Meet the Blobs: Two continent-size mountains of hot, compressed rock hidden in the gut of the planet, deep beneath the crust. This year, the official news site of the American Geophysical Union, called Eos, revealed an unprecedented view of these so-called "blobs." One of these blobs lies beneath the Pacific Ocean, and the other is buried beneath Africa and parts of the Atlantic.
In a study out this year, researchers equipped with computer models looked at climate changes during the Quaternary period, which started around 2.59 million years ago and continues into today. They found that Earth has not undergone any such changes as rapid as those seen today. During the Quaternary, glaciers would have crept down from Greenland (shown here) to cover much of North America and northern Europe.
Here, hydrothermal fluid bubbles upward, gets trapped by a mineral ledge, and spills up and over the edge. That's just one scene scientists discovered deep in the Gulf of California this year. There, they found a fantastical expanse of hydrothermal vents, full of crystallized gases, glimmering pools of piping-hot fluids and rainbow-hued life-forms.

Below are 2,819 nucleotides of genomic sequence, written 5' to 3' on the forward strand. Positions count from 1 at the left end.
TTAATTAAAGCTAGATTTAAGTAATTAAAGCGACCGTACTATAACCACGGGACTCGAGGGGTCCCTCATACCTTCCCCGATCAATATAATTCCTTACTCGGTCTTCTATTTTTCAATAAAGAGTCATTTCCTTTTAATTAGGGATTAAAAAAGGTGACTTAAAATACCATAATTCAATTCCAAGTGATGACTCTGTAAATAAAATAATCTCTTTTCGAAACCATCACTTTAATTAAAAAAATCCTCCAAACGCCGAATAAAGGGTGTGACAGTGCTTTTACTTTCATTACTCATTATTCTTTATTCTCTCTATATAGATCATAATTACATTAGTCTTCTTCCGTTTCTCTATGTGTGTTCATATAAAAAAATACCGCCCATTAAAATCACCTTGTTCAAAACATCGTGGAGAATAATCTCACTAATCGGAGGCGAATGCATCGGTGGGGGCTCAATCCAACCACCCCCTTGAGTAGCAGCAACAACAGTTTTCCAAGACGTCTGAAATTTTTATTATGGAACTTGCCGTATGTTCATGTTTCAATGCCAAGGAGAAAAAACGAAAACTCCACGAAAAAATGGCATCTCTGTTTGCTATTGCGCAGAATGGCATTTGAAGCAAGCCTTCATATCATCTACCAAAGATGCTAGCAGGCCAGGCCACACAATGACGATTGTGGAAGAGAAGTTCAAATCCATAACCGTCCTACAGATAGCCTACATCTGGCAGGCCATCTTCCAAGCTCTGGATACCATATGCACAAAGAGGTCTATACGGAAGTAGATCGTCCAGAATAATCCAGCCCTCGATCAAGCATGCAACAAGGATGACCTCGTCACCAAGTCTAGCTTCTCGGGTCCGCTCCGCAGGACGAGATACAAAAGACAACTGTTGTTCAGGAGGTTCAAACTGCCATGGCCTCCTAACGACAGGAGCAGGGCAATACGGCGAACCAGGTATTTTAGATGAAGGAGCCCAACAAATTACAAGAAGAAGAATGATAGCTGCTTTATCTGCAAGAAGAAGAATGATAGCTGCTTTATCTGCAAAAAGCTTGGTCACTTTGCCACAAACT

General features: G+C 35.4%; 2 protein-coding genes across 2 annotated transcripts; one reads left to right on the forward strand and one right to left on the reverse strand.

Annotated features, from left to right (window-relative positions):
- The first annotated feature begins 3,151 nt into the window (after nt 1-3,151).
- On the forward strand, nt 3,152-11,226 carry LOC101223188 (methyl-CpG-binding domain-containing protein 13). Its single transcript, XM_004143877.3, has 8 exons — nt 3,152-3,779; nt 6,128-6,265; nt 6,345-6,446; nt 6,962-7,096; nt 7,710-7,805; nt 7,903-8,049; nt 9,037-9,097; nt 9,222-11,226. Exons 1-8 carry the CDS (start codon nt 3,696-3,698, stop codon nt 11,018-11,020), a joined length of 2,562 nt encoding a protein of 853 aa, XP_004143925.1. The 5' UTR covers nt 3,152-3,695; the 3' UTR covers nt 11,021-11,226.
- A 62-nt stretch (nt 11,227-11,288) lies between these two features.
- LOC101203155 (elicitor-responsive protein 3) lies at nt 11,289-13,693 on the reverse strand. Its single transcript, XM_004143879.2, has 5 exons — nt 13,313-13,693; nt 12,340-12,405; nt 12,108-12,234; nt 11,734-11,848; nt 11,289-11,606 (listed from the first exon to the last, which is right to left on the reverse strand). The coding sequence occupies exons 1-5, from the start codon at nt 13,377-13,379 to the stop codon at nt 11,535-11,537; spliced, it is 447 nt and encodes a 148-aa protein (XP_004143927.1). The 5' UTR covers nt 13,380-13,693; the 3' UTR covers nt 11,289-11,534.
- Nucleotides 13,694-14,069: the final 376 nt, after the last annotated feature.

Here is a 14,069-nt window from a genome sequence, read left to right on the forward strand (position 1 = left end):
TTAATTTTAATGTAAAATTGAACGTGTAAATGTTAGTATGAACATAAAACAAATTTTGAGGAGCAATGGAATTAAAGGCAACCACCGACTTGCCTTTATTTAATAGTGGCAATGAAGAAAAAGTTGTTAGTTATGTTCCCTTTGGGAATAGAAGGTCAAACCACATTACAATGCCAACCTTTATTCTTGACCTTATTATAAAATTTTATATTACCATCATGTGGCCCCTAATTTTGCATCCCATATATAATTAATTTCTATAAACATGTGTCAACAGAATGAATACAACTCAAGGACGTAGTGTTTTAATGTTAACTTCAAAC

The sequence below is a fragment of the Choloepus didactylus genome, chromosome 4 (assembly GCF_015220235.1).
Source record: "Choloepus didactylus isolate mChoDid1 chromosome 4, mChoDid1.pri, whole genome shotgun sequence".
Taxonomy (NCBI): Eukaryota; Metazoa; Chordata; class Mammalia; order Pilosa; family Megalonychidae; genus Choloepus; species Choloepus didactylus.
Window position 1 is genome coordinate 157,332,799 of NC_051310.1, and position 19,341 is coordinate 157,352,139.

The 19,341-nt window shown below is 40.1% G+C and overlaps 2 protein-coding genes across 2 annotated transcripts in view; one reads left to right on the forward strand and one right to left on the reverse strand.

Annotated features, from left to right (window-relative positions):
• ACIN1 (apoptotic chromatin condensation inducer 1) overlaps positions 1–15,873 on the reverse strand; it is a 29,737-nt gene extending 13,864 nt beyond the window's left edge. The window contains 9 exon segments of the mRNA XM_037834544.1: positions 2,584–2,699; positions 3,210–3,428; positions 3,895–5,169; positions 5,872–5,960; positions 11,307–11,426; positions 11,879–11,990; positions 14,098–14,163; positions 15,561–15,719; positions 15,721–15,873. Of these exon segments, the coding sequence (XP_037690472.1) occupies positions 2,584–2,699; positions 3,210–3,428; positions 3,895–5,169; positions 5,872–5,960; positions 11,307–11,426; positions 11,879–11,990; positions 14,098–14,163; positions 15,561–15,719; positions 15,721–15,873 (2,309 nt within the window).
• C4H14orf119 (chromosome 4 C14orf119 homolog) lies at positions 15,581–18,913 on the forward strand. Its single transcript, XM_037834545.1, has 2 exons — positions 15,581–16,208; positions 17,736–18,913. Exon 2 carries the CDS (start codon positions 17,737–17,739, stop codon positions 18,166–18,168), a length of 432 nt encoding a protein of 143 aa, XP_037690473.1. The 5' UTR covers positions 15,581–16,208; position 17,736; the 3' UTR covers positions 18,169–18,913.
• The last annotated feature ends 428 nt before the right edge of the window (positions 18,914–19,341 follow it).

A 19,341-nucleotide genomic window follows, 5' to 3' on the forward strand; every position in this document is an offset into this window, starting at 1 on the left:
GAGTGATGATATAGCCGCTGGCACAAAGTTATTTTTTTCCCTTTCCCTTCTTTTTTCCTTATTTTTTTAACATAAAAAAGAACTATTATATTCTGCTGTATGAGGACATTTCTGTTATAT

If human-caused global warming greatly increases over the next several decades, scientists say that the glaciers that cover the European Alps could disappear by 2100. Here, a supraglacial pond on Plaine Morte glacier, the largest plateau glacier in the European Alps.
Isopods devour alligator
A creepy video released in April and fit for a scene from a horror flick shows nightmarish lobster-like "bugs" emerge on the seafloor of the Gulf of Mexico to attack the corpse of an alligator. Those football-size isopods (related to pill bugs) use their mandibles to break through the scaly skin and feed on the juicy insides.